The Impact of the Courts on Arbitration and the Right to Manage

by John Bangs, Frank Fraser



Unless management surrenders its authority to the unions, to the courts and to arbitrators, the going will be "rough" that is the forecast of this article, which finds that management prerogatives have been drastically reduced by recent decisions of courts on cases involving arbitration. Collective bargaining agreements customarily include a management clause in which the employer enunciates certain general prerogatives that he holds to be his heritage as owner of the business. The assumption that management initiates action and that union only has the right of protest through grievances when something extracted in negotiations is denied them is becoming fallacious. The process of labor arbitration and decisions by the courts are seriously diluting management's right of decision-making. Many industrial leaders are too preoccupied with immediate, short-term problem areas to recognize and evaluate the impact of long-term policy that is currently being procreated in the U.S. In its early days American labor arbitration was more concerned with disputes relating to organizational efforts and contract negotiations than it was with the interpretation of collective bargaining agreements. However, for ten years the law lay dormant and not a single case was arbitrated under the legislation.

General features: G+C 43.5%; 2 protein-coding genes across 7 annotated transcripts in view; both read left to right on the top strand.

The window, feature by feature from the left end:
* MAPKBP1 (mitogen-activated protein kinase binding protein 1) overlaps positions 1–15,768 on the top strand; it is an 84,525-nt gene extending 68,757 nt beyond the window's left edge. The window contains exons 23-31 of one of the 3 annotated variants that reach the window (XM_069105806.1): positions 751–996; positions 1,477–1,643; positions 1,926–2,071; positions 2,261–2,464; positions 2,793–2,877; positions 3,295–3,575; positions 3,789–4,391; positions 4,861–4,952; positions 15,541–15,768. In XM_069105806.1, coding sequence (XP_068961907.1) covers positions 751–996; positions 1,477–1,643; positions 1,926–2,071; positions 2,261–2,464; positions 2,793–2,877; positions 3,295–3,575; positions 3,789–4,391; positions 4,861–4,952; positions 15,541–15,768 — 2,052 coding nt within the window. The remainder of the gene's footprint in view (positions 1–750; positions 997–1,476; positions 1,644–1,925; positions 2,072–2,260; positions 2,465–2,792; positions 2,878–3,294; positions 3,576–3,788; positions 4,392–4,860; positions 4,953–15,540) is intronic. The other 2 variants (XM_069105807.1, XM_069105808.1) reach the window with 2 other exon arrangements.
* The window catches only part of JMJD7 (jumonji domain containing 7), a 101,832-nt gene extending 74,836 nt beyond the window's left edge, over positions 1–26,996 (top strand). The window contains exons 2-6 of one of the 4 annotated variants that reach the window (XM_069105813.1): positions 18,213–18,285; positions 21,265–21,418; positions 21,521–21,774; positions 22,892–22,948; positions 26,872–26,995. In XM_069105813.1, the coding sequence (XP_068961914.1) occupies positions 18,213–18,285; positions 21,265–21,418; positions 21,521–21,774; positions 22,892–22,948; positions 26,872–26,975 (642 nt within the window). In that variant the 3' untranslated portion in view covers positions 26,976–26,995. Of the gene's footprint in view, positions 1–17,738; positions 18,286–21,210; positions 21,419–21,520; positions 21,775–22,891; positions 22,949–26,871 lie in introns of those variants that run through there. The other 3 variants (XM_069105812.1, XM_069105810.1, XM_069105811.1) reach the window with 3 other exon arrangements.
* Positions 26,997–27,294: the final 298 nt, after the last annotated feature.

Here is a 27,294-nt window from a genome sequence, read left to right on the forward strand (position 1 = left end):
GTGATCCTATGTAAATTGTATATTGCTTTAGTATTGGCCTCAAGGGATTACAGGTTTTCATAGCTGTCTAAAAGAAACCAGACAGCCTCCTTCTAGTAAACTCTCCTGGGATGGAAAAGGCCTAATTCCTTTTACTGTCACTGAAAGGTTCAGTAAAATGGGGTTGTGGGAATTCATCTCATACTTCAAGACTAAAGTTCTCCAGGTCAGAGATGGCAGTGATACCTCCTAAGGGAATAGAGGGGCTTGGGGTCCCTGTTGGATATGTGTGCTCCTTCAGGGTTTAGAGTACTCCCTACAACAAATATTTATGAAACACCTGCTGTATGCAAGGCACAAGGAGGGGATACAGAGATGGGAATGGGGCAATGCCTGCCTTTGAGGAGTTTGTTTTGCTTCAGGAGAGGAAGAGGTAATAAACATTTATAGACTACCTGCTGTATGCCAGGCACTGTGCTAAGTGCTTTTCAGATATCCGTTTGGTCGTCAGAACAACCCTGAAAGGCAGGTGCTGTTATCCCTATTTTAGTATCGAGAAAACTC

California Management Review

Berkeley-Haas's Premier Management Journal

Published at Berkeley Haas for more than sixty years, California Management Review seeks to share knowledge that challenges convention and shows a better way of doing business.

Learn more
Follow Us